The interference by tobacco companies has been identified as the “single greatest threat” to efforts to control tobacco use across the globe.
The Network for Accountability of Tobacco Transnationals, NATT, disclosed this during a training on reporting the tobacco industry held in Lagos over the weekend.
“Tobacco transnationals like BAT, Philip Morris, and Japan Tobacco have used political influence to whittle down or defeat tobacco legislation across the globe,” said Philip Jakpor, NATT Nigeria Spokesperson.
“Article 5.3 (of the Framework Convention on Tobacco Control, FCTC) recommends that parties raise awareness about harmful nature of tobacco and tobacco industry,” Mr. Jakpor added.
The group’s position came ahead of the sixth Conference of Parties, COP6, a biennial conference where decision-makers overseeing the FCTC converge to evaluate the treaty’s impact.
Nigeria is yet to have a tobacco control law. Last July, the House of Representatives organized a public hearing on the Tobacco Smoking (Control) Bill, 2013.
Mr. Jakpor said that some of the tobacco industry interference tactics include “making gifts to governments to gain favour, promising self-regulation or voluntary initiatives, offering to ‘partner’ with governments” among others.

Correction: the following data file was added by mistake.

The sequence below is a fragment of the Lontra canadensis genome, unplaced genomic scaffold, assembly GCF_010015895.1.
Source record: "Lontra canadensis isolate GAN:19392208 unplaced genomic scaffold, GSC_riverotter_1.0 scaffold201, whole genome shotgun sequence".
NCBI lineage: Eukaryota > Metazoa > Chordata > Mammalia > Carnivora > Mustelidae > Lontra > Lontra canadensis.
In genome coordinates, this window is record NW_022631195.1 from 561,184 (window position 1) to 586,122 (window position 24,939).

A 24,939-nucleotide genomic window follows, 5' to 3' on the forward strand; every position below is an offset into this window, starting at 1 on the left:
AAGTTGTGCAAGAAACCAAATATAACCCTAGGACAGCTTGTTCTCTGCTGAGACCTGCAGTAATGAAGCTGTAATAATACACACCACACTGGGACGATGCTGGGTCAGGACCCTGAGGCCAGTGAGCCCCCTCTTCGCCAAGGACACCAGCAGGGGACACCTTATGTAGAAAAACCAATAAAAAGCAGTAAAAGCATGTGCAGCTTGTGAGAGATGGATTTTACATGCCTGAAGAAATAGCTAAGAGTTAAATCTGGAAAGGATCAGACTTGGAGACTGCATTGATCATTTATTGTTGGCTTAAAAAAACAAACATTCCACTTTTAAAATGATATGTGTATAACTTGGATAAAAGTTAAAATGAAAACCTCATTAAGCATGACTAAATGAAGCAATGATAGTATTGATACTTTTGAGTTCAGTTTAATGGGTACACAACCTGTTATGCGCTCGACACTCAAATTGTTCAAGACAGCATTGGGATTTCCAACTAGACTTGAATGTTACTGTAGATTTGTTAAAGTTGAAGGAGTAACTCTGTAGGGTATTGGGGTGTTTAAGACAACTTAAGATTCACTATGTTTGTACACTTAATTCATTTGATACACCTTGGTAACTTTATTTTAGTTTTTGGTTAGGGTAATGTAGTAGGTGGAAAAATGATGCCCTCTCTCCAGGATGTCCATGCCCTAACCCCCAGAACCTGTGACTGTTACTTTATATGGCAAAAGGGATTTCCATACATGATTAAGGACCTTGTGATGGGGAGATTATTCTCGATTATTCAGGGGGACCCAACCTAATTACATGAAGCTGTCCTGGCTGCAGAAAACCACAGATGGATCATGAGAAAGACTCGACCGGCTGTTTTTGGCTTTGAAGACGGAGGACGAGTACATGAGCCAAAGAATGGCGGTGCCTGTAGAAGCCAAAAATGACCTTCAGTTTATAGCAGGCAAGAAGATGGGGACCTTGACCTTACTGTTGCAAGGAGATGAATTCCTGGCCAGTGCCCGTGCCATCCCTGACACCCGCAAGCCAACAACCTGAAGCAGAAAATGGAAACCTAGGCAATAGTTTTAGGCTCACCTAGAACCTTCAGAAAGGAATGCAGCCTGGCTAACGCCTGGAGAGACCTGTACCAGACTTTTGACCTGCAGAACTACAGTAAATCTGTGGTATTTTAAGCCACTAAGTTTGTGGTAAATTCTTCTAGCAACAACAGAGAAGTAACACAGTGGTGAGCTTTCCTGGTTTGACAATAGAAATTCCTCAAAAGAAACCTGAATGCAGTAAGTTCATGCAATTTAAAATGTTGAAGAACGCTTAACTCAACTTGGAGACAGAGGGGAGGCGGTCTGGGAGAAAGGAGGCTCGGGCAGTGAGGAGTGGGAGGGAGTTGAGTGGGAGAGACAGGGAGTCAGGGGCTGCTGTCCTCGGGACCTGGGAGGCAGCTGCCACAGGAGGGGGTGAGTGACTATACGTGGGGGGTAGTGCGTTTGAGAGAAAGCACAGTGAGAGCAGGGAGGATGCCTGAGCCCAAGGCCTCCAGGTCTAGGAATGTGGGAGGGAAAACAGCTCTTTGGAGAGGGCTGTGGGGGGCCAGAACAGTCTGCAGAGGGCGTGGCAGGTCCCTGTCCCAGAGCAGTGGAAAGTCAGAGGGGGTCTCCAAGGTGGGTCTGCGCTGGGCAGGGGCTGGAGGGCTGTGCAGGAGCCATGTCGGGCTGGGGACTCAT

“In Nigeria, BATN (British America Tobacco Nigeria) is using Ads, Promotions, and Sponsorships to confuse the public in a bid to thwart passage of the National Tobacco Control Bill,” Mr. Jakpor said.
“BATN is also promoting unverified prosperous farmer tales while painting a gloomy picture for farmers as endangered species when legislations that will domesticate the FCTC finally become law.
“In Kenya, the tobacco industry is suspected of providing funding for political campaigns in order to gain influence among policy makers, and high level policy makers.
“In Uganda, the International Tobacco Growers Association is said to have instigated a group of tobacco farmers to petition the Ugandan parliament to delete key provisions that exclude partnerships and endorsements including voluntary contributions, and incentives or privileges that promote tobacco businesses in the Ugandan Anti-Tobacco Bill 2014,” Mr. Jakpor added.
In his presentation on “Writing Compelling Tobacco Control Stories”, Wale Fatade noted that stories should be about people and new facts must be presented.
“Conflict of interest is real especially as it concerns tobacco companies seen in vehicles’ donation, awards to journalists, subtle adverts in the media and training of law enforcement agents,” said Mr. Fatade, Executive Director, Media Support Centre.
“Journalists must take sides unless you don’t agree that tobacco is a dangerous substance,” Mr. Fatade added.
Tunde Akanni, a Communications Consultant, said that reporters could utilize a variety of web tools to source for information on tobacco control.
“We are now advocates, not just journalists,” Mr. Akanni added.
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